New Republic of Ireland boss Mick McCarthy insists he is content that Stephen Kenny will replace him after the Euro 2020 campaign.
McCarthy’s two-year deal was confirmed on Sunday – as was a succession process which will see Dundalk manager Kenny succeed him after the next campaign.
“I’m happy enough that it’s for two years to try and qualify for the European Championships,” said McCarthy.
Kenny will manage the Republic’s Under-21s over the next two years.
McCarthy, who guided the Irish to the 2002 World Cup finals during his previous six-year stint, has appointed Terry Connor and the Republic’s all-time leading goalscorer Robbie Keane as his assistants.
“I was never ever going to turn down the chance to take the job,” the 59-year-old told a news conference in Dublin.
“We’ll see whether it’s a good decision in two years time but I’m looking forward to it.
“It [the two-year deal] was explained when I went to see [FAI chief executive] John [Delaney] and Ruud Dokter [FAI high performance director].
“You can give me all the scenarios. If we do really well and get to the [Euro 2020] final and we win it, [you will say] they will want me to say. Well there might be a push for me to stay.
“There might also be a job in the Premier League as well and I might want to move on. And if we do badly and we don’t qualify, then you won’t want me here anymore. So it kind of fits for me.”
Infamous 2002 bust-up with Keane
McCarthy steered the Republic to the last 16 of the 2002 World Cup in Japan and South Korea but his reign will probably best be remembered for the pre-tournament bust-up with Roy Keane which led to the Irish skipper returning home.
Ironically, McCarthy now takes the Irish job after Keane lost his assistant’s role following the departure of Martin O’Neill and his backroom team on Wednesday.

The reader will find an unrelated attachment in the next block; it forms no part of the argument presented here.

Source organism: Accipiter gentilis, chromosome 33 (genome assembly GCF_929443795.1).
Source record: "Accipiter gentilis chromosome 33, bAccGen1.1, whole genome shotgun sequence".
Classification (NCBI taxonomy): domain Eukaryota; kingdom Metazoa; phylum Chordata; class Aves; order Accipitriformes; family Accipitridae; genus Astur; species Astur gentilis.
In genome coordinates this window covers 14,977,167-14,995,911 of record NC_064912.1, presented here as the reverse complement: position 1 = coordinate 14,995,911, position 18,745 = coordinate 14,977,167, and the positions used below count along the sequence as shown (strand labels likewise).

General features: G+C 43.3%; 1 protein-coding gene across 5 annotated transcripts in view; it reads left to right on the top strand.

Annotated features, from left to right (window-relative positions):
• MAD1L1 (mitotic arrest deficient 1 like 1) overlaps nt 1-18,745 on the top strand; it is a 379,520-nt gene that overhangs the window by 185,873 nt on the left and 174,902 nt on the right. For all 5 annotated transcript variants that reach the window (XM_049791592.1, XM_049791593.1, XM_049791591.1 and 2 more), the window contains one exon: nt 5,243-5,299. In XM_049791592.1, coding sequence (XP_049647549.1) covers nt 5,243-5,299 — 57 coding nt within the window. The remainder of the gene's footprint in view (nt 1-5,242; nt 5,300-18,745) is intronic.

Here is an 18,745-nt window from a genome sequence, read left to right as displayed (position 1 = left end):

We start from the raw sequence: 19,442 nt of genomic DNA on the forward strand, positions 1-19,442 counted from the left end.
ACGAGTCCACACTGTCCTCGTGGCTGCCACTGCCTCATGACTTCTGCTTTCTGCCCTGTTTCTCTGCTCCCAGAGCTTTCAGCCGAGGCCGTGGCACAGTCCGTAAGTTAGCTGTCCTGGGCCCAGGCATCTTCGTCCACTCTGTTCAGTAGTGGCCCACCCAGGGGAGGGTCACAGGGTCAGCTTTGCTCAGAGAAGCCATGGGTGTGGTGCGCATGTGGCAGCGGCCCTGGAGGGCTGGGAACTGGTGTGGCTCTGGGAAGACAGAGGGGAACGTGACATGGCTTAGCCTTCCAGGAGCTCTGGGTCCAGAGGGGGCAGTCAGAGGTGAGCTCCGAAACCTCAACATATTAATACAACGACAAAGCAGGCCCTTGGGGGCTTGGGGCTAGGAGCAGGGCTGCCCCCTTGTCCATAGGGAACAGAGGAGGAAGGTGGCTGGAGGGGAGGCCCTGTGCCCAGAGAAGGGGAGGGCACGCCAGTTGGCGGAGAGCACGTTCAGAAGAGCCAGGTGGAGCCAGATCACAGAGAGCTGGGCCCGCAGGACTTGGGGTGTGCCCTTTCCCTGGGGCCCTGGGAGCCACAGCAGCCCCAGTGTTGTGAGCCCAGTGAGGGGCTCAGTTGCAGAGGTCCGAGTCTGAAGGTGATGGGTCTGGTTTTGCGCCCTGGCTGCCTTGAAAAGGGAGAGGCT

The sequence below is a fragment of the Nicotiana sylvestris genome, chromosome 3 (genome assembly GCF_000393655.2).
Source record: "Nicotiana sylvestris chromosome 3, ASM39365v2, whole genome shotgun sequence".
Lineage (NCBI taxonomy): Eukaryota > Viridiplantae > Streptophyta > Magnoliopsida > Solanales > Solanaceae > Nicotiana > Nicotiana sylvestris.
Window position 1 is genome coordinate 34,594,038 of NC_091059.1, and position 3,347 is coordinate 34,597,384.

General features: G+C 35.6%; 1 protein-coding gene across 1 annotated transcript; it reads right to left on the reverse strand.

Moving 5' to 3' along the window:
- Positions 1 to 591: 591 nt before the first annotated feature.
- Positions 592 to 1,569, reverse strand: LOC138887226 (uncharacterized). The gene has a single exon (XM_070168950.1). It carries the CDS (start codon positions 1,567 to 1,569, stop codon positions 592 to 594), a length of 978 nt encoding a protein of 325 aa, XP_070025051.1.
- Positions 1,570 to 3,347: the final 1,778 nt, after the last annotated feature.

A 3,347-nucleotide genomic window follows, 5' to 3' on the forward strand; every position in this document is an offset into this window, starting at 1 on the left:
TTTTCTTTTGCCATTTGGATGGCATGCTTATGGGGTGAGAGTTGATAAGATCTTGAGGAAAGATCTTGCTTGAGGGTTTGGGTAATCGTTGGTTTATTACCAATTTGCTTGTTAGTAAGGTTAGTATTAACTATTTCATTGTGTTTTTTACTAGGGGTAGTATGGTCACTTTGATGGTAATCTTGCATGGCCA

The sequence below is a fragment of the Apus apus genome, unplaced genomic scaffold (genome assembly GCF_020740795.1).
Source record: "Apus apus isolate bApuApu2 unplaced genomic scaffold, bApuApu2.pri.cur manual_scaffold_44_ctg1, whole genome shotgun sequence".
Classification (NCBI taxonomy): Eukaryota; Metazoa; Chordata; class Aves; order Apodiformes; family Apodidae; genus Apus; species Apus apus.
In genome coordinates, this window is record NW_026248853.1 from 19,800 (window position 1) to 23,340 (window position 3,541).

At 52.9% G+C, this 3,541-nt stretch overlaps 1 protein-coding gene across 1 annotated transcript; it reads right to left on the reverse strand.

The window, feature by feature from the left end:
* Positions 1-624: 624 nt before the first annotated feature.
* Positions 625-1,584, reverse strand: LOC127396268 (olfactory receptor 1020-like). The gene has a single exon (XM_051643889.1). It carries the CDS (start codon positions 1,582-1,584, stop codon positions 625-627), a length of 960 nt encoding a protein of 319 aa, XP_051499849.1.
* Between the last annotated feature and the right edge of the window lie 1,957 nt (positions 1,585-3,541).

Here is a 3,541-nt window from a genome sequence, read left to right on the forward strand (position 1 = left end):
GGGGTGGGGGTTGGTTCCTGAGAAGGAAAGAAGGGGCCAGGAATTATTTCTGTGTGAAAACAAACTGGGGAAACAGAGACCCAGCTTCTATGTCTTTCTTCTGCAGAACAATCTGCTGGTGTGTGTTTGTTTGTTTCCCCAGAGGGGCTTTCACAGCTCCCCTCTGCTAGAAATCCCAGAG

O’Neill and his backroom team lost their jobs following a dismal run of only one win in 11 games which culminated with the team suffering relegation in the inaugural Nations League.
McCarthy believes he is “older and wiser” than during his first stint which ran from 1996 to 2002.
“I’ve got a bit more perspective on life. I tend not to call out everyone as quickly as I did before,” added McCarthy, who won 57 Republic caps during a playing career as a tough centre-back.
Referring to the row in which Keane launched a furious rant at McCarthy at the team’s World Cup training base in the western Pacific island of Saipan, McCarthy said: “I don’t believe that my career or Roy’s career should be defined by that.
“We both had successful playing careers – him far better than I – but then I’ve had a pretty successful career as a manager and I like to think I’d be remembered for that.”
McCarthy has already spoken to Rice’s father
As he plans for the beginning of the Republic’s Euro 2020 qualifiers in March, McCarthy revealed that he has already spoken with the father of West Ham midfielder Declan Rice, who has been absent from the Irish squad since entreaties were made towards him by England boss Gareth Southgate.
McCarthy added: “I spoke to Declan’s father today and I had a really good conversation with him.
“He found it [the situation] overwhelming but he’s got into the West Ham team and he’s doing well and I’m going to go and speak to him and his father in December.”
Kenny, who has stepped down from his role as manager of the League of Ireland champions, is not scheduled to speak to the media until Monday.
Dubliner Kenny’s Dundalk reign included the Lilywhites reaching the group stages of the Europa League in 2016.
McCarthy’s last job saw him leaving Championship club Ipswich Town in April while Kenny steps down from Dundalk after guiding the club to four of the last five League of Ireland titles.
The Republic will learn their Euro 2020 qualifiers opponents at next Sunday’s draw which takes place in Dublin.